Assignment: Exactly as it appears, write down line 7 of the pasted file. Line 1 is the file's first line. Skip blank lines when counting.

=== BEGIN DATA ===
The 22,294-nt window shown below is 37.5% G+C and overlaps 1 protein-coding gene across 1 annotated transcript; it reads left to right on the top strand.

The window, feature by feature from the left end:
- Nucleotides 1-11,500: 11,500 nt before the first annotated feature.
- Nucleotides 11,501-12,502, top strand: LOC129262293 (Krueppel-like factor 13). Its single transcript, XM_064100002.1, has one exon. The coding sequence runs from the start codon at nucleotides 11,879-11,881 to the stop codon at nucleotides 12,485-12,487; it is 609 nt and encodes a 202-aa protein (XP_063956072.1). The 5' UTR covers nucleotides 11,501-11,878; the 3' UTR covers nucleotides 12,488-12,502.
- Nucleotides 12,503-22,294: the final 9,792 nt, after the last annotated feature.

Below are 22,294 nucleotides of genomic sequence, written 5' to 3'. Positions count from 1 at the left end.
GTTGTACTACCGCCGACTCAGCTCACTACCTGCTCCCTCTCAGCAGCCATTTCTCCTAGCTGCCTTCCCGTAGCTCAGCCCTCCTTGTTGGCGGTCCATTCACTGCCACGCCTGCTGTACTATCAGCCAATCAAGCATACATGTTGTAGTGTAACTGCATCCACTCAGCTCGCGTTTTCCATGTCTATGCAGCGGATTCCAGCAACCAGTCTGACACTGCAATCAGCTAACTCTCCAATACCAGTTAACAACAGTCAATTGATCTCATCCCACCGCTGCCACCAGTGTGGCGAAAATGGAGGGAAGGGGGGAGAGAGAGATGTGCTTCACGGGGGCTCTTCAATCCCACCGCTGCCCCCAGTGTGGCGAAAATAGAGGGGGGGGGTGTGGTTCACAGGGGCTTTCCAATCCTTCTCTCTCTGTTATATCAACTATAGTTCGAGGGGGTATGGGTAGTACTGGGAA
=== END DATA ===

GTTGTACTACCGCCGACTCAGCTCACTACCTGCTCCCTCTCAGCAGCCATTTCTCCTAGCTGCCTTCCCGTAGCTCAGCCCTCCTTGTTGGCGGTCCATTCACTGCCACGCCTGCTGTACTATCAGCCAATCAAGCATACATGTTGTAGTGTAACTGCATCCACTCAGCTCGCGTTTTCCATGTCTATGCAGCGGATTCCAGCAACCAGTCTGACACTGCAATCAGCTAACTCTCCAATACCAGTTAACAACAGTCAATTGATCTCATCCCACCGCTGCCACCAGTGTGGCGAAAATGGAGGGAAGGGGGGAGAGAGAGATGTGCTTCACGGGGGCTCTTCAATCCCACCGCTGCCCCCAGTGTGGCGAAAATAGAGGGGGGGGGTGTGGTTCACAGGGGCTTTCCAATCCTTCTCTCTCTGTTATATCAACTATAGTTCGAGGGGGTATGGGTAGTACTGGGAA